The following review was published on the Huffington Post on Thursday, June 16, 2016.
The strongest epithet ever hurled at me was in response to one of my heart inspired projects: “You’re, you’re … one of them – a HUMANTIARIAN!”
I confess I am and so when it comes to biracial issues, I don’t give it much attention. I believe in people and who they are not what they are. This world is a crazy place. There are individuals who are bigoted, bereft of heart and soul. They are not just white; they come in every stripe.
When I read the compelling essays in Being Biracial: Where Our Secret Worlds Collide by Sarah Ratliff and Bryony Sutherland, I began to wonder about the whole question in a deeper way.
Being biracial isn’t about the choice of interracial coupling as one of the authors put it, but of the child of that coupling and the world into which the child finds him or herself born.
As adults we make conscious choices – more often than not – but do we consider the long-term consequences of those choices? The conception of a child, for instance: a life. This is not a right or wrong question but one of the parental responsibilities inherent in their choice, which is to prepare the child for the world they will inhabit. To Mark White, Barbadian and white, “Until such time as race does not matter, those who are responsible for raising mixed children must balance their cultural education and protection so that they are afforded the same sense of identity and belonging AND the same opportunities as those of the dominant culture. No easy task.”
If one is mixed black and white, brown and white, red and white or yellow and white, one is never white. But then again, as many of the authors shared, neither are they African, Indian, Aboriginal or Asian. Amy Myers, white mother of two black and white sons had the awakening in a McDonald’s playground when an older child refused to let her two year old pass into the ball crawl. She confronted the older child and incurred the wrath of his mother. In that pivotal moment she indelibly learned two things: One, racism is taught; and two, her child could never fully enter the world in which she had always lived.
The theme for me woven throughout these essays written by mothers of biracial children, by biracial adults – and one erudite thirteen year old – was how to live beyond the world of racism and transcend into the world of who we are as human beings. As one author posited, it is a world of the future. It does not exist now.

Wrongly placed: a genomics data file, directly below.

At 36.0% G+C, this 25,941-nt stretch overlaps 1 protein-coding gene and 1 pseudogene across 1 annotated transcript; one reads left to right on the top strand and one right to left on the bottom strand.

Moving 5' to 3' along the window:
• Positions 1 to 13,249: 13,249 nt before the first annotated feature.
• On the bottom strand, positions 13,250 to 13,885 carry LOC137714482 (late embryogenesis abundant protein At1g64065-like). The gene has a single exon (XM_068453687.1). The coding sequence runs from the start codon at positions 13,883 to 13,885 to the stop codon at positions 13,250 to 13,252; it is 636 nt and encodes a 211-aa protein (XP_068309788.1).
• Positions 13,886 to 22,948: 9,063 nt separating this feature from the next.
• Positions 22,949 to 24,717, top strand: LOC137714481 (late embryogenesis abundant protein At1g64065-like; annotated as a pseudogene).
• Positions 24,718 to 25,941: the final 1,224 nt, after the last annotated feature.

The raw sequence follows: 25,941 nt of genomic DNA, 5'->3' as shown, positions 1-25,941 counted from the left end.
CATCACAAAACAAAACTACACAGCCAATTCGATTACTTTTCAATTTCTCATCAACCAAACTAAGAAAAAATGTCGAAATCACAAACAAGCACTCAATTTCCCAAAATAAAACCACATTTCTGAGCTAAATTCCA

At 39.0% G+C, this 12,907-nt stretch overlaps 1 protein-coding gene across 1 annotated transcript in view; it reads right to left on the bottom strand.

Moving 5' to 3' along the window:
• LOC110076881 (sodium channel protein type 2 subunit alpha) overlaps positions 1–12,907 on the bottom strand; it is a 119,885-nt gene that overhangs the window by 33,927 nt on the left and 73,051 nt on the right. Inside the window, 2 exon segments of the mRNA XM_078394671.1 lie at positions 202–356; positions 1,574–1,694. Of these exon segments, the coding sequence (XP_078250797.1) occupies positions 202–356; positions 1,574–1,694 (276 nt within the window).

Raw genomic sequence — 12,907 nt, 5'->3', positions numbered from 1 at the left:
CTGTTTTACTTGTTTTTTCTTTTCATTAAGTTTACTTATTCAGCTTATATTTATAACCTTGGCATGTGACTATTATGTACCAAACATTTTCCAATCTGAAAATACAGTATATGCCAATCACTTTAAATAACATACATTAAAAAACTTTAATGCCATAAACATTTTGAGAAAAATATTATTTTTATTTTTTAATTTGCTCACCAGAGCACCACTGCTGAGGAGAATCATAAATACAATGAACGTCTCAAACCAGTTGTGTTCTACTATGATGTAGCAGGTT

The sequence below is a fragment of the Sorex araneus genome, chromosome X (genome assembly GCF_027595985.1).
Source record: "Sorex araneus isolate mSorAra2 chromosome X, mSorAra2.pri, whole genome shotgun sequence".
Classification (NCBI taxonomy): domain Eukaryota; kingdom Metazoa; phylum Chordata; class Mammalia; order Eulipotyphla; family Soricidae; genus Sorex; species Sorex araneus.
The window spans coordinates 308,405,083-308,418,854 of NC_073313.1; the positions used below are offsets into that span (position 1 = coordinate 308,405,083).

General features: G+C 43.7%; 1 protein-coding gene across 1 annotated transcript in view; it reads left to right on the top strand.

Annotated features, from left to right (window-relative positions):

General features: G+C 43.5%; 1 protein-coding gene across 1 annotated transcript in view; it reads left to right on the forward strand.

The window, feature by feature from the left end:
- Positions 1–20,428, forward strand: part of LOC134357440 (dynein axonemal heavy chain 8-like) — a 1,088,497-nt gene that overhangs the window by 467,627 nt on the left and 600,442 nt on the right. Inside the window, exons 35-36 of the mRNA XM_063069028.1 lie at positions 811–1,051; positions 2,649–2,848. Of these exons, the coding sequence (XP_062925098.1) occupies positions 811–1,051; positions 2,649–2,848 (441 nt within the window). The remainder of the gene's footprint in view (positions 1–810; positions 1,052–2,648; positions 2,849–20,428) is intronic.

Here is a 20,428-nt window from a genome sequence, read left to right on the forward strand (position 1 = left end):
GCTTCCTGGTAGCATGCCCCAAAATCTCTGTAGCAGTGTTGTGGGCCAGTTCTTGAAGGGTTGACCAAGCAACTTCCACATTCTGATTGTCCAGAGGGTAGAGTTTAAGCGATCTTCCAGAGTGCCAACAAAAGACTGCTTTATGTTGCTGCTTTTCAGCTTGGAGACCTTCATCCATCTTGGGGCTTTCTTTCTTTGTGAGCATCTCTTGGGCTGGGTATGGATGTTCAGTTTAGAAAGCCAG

Racism is rampant and harsh and insidious as shared in the astonishing essay by Sarah Ratliff, with a full-blown Nazi grandfather who disowned his son, her father, for marrying a black girl. Sarah chose her black roots, which were deeply influenced by the Black Panther movement growing up. Racism even in liberal California finally became tiresome for her and she her husband gave up their careers in corporate America to become self-sustaining organic farmers on Puerto Rico, where people are just people, more pleasant and trustworthy.
But sometimes, as in the case of Bryony Sutherland, things have a happier outcome. English born, she married her first love, a British Afro-Caribbean, with the full support of family and the relaxed acceptance of the international and homogenous city of London. Her husband prospered in business with few noticeable limitations and now thrives in corporate senior management safely beyond anyone’s dared racial slur. They chose to have children in full comprehension and mutual understanding of potential issues and made a point of finding a home and community outside of the city that was blended and ‘colour blind’.
For those who are not of the tribe of the mother or the father, but as Janek O’Toole, English and Sri Lankan describes, “There is an unspoken, unseen barrier that disconnects me from both sides of my family. To the English side I am always half Sri Lankan; to the Sri Lankan side, I am always half English. I will never be whole.”
It’s summed up perfectly in this quote by Søren Kaneda, Asian and Scandinavian: “It’s not that your sense of disorientation isn’t real, it’s that you’re one of the few people with your eyes held open. The circumstances of your birth have forced you to ask yourself a question that few others ever will; are you the colour of your skin?” (Italics added.)
But it can work and when it does, it works like this, as shared by Maja Dezulovic, black South African and Croatian: “The beauty of it is that the mixed race is not defined by any single culture, religion or creed. We represent the mixing of cultures and ideas, and the exposure of the individualities that we sometimes fail to recognise as a result of focusing on similarities. There are many similarities between people. It is our differences that make us unique.”
Most of these compelling essays by the mixed-race authors begin with the first awareness of being different – when the world imposed its view. Children are colour blind and it is my hope that this book and the discussion that it encourages will return us to that childlike state of loving acceptance, more than skin deep.
These are stories about children who by no choice of their own were born in the hinterland of biracial mix, a largely uncharted territory. It’s a map of sorts showing the way from the outside in.
Books like this are critical to open the discussion and offer navigational points. To converse in words and attitudes that recognise that in terms of race, ‘mixed race’ is the fastest growing race in America. And in terms of the world, we are all members of the human race.
Author of Exhilarated Life: Happiness Ever After